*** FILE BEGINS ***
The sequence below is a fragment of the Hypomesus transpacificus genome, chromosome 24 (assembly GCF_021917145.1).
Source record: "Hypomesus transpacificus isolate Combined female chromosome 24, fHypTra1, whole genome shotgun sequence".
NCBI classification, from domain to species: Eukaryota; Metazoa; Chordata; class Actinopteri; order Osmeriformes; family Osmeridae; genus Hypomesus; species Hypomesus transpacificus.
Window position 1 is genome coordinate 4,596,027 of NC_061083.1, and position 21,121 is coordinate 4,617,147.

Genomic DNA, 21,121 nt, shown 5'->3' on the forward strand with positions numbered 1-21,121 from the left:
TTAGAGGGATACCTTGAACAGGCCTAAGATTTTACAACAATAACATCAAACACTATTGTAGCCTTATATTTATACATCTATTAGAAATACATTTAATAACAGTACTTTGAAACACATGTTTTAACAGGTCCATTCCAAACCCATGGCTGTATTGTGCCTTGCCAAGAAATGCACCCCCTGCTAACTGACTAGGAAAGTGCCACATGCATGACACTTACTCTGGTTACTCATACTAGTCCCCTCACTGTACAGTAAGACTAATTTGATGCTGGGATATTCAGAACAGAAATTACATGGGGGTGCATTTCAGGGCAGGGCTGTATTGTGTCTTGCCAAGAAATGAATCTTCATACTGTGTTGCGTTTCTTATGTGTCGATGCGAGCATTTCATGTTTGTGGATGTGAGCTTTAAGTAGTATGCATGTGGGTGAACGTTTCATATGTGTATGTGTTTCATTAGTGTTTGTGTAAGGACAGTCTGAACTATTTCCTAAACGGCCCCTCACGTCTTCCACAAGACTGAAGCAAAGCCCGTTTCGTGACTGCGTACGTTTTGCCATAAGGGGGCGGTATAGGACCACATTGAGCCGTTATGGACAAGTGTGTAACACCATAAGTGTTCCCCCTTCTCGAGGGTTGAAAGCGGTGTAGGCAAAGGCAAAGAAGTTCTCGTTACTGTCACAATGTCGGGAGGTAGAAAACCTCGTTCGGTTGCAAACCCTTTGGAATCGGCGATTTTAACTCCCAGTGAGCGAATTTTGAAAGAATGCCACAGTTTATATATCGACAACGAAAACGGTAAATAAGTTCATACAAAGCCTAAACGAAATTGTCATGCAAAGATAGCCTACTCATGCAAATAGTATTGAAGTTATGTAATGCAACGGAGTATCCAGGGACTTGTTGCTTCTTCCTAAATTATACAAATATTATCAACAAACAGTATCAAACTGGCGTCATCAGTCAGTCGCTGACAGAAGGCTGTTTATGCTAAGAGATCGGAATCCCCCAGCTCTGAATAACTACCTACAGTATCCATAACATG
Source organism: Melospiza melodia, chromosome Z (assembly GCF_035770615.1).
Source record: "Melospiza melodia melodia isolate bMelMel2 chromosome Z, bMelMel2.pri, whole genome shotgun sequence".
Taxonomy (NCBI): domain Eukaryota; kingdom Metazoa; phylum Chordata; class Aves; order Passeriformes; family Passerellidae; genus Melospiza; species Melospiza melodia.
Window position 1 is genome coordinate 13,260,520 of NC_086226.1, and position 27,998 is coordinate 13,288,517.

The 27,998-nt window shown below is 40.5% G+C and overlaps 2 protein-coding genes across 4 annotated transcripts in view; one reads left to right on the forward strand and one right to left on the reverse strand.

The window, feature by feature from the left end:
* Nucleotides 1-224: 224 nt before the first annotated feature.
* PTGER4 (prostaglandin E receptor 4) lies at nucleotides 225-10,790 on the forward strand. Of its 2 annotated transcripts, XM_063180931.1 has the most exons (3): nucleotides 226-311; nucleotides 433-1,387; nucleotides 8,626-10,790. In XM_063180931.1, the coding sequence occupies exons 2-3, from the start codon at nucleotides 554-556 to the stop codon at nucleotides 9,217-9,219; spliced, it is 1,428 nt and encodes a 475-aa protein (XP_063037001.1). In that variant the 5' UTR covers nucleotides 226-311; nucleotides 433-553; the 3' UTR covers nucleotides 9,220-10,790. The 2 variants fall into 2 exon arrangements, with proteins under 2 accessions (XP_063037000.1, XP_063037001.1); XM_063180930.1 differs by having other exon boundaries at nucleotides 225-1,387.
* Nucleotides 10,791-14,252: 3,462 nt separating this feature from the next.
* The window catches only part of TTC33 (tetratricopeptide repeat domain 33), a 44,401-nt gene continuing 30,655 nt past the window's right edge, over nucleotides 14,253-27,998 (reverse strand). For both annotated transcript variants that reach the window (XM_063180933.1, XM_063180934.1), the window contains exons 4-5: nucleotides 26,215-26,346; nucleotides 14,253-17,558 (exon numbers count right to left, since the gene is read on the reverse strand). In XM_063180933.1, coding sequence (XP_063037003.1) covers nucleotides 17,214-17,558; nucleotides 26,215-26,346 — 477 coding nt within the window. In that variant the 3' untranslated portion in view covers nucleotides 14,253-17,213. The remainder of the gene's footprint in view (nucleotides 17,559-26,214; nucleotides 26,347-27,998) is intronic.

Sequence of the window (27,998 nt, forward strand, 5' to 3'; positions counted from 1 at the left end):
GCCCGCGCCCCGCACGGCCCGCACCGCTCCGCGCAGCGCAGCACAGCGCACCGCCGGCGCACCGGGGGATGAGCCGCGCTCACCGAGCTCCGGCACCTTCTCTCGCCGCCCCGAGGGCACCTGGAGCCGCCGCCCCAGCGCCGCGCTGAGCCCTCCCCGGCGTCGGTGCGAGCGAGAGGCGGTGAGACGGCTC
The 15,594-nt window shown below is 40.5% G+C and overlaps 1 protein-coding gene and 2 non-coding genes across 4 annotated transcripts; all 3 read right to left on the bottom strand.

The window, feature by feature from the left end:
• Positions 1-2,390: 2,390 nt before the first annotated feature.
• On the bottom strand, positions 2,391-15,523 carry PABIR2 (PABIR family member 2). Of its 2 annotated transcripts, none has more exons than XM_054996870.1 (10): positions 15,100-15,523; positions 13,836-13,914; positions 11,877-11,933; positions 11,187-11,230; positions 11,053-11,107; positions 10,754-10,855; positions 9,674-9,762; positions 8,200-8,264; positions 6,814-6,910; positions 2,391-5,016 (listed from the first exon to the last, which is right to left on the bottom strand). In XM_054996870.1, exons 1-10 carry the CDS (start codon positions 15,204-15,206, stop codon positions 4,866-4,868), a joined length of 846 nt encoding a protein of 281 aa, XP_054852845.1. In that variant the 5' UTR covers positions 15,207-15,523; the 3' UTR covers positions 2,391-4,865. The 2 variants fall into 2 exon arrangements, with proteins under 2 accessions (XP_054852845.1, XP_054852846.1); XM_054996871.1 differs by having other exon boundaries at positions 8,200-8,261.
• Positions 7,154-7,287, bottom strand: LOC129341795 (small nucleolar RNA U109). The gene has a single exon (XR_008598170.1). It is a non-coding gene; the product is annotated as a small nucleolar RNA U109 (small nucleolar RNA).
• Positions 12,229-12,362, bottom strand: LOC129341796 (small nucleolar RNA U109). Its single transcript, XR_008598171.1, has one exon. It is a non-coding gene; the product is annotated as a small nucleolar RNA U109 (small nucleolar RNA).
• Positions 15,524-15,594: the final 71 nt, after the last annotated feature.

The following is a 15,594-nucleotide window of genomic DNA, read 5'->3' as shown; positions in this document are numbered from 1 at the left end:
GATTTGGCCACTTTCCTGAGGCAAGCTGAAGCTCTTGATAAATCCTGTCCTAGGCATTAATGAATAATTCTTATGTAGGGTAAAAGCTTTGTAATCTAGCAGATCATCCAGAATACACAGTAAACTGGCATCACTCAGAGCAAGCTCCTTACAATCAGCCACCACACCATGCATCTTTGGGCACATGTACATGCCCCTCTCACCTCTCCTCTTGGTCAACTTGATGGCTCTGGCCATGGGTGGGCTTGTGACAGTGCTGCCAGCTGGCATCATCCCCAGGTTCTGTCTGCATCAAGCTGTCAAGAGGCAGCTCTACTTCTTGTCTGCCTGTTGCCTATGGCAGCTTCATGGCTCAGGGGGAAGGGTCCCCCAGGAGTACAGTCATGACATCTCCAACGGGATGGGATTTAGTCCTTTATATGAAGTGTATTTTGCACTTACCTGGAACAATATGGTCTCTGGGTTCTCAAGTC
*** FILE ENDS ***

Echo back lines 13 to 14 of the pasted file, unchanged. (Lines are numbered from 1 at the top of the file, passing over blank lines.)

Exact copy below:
* Nucleotides 1-224: 224 nt before the first annotated feature.
* PTGER4 (prostaglandin E receptor 4) lies at nucleotides 225-10,790 on the forward strand. Of its 2 annotated transcripts, XM_063180931.1 has the most exons (3): nucleotides 226-311; nucleotides 433-1,387; nucleotides 8,626-10,790. In XM_063180931.1, the coding sequence occupies exons 2-3, from the start codon at nucleotides 554-556 to the stop codon at nucleotides 9,217-9,219; spliced, it is 1,428 nt and encodes a 475-aa protein (XP_063037001.1). In that variant the 5' UTR covers nucleotides 226-311; nucleotides 433-553; the 3' UTR covers nucleotides 9,220-10,790. The 2 variants fall into 2 exon arrangements, with proteins under 2 accessions (XP_063037000.1, XP_063037001.1); XM_063180930.1 differs by having other exon boundaries at nucleotides 225-1,387.